Business Funding

The Ultimate Guide to Purchase Order Financing

Read Time: 9 min

A man makes financial plans on laptop with purchase order financing.

While receiving a large order is typically a cause for celebration among businesses, it can also present cash flow challenges. If your business lacks the necessary funding to fulfill the order, you may find yourself turning away paying customers. This issue is particularly acute for businesses whose suppliers demand upfront payment for materials or production.

Cash flow problems are a significant threat to the survival of small businesses—more than 80% fail due to insufficient cash flow.[1]ForwardAI. “80% of Businesses Fail Due To a Lack of Cash. Here are 4 Reasons Why Cash Flow Forecasting Is So Important“. Accessed November 30, 2023. Fortunately, a variety of financing strategies are available to help businesses manage orders that require significant upfront investment. One popular method is purchase order financing, which allows businesses to pay their suppliers before invoicing their customers.

This guide delves into purchase order financing, detailing how it works, its benefits, alternatives to purchase order financing, and other relevant topics. If your business is looking for a funding solution to manage large orders, read on!

What Is Purchase Order Financing?

Purchase order financing is a form of commercial funding designed to help businesses access the cash needed to pay suppliers for large customer orders. If a business receives an order that it cannot fulfill due to limited cash flow, purchase order financing can provide the funds to pay suppliers. By doing so, purchase order financing enables businesses to accept substantial orders that might otherwise be unfeasible, thus avoiding cash flow disruptions.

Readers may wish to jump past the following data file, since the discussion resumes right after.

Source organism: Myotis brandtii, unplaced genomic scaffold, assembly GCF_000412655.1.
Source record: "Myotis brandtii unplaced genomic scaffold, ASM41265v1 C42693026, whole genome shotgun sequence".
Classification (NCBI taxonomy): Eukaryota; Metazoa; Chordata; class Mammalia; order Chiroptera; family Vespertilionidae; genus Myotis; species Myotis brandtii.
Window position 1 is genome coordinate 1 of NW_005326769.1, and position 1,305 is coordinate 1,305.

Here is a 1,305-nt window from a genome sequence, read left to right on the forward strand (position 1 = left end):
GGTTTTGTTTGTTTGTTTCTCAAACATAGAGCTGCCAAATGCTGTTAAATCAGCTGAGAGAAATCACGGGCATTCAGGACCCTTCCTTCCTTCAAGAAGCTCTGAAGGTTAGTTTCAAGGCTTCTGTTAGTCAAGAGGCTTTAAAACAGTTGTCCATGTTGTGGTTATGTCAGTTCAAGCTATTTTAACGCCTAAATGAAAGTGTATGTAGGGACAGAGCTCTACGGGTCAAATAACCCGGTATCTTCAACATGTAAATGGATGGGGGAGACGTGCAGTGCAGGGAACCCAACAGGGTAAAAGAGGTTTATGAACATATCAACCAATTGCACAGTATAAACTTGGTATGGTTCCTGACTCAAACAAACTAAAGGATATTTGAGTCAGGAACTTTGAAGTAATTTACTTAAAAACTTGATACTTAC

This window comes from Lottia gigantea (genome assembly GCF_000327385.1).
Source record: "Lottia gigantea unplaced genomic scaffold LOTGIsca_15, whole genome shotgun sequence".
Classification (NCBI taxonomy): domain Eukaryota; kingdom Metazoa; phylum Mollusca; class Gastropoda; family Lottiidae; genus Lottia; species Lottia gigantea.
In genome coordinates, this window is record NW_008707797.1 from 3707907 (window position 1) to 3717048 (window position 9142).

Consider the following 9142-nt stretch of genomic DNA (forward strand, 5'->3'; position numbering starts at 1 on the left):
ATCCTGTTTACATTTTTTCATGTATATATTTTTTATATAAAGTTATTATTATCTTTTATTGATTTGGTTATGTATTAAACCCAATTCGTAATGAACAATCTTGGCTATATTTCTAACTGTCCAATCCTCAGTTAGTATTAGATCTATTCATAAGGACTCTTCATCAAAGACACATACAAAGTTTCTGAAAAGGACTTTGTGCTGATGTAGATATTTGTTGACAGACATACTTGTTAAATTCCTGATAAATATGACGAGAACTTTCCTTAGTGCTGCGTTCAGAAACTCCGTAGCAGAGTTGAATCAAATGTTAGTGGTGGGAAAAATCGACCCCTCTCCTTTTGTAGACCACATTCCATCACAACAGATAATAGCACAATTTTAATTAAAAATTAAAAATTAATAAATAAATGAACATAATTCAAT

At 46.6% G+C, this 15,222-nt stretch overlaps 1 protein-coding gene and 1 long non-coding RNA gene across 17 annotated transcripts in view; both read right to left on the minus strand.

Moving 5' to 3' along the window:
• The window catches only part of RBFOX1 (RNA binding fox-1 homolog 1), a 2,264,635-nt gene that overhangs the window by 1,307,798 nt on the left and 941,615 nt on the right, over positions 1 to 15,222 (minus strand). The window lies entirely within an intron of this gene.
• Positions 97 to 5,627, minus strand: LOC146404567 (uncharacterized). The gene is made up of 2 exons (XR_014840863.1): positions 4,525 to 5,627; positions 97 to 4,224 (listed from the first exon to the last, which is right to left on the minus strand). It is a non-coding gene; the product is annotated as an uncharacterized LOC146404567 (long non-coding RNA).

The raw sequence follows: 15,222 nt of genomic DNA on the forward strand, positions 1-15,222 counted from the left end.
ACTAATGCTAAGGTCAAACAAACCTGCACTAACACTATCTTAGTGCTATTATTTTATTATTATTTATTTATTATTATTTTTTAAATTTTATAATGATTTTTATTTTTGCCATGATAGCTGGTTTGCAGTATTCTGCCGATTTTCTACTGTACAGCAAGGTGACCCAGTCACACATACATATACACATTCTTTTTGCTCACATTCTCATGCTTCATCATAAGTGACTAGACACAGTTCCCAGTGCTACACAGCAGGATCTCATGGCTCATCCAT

This short-term financing option helps businesses bridge the gap between receiving orders and having the financial means to fulfill them, enabling growth without taking on additional debt or sacrificing equity. Likewise, it allows small businesses and businesses with limited credit history to access financing without collateral. The purchase order acts as a security for the loan rather than the business’s other commercial assets.

How Does Purchase Order Financing Work?

While the purchase order financing experience may vary by lender, most processes follow similar steps. Let’s explore how purchase order financing typically works:

  1. A Customer Places an Order: A customer selects a business and places a significant order for products.
  2. A Business Reaches Out to a Purchase Order Financing Provider: Upon receiving the order, the business realizes it lacks the necessary upfront payment to fulfill it. To avoid turning down the order, the business approaches a purchase order financing provider for short-term funding to pay suppliers.
  3. The Provider Approves the Financing Agreement and Pays the Supplier: The financing provider conducts due diligence on the order to ensure the risk is acceptable. Once the request is approved, the provider directly pays the supplier.
  4. The Supplier Fulfills the Order and Sends it to the Customer: After receiving payment, the supplier fulfills the order and dispatches the products to the customer.
  5. The Business Invoices the Customer and Forwards a Copy to the Financing Provider. The business invoices the customer for payment and sends a copy to the financing provider to verify order fulfillment and delivery.
  6. The Customer Pays the Purchase Order Financing Provider: The customer pays the invoice amount to the financing provider.
  7. The Business Receives Its Portion of the Order Value: After deducting its agreed-upon fees, the financing provider transfers the balance back to the business.

Loan vs Line of Credit for Financing Purchase Orders

While many businesses use loans and lines of credit for this purpose, choosing the right one can be challenging. Firstly, both loans and lines of credit often require an extensive business credit history and collateral, making them unsuitable for many small or new businesses.

Moreover, approval rates for traditional loans are currently low. Institutional lenders are only approving around a quarter of the small business loan applications they receive.[2]Statista. “Approval rate of small businesses loans in the United States from September 2019 to March 2023, by lender type“. Accessed November 30, 2023.

However, both loans and lines of credit have their advantages. Small business loans usually have lower interest rates, especially when secured against collateral. On the other hand, with lines of credit, businesses only have to pay interest on the money they access. This makes it a much more flexible form of funding for purchase order financing.

Advantages of Using Purchase Order Financing

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Cash Flow Benefits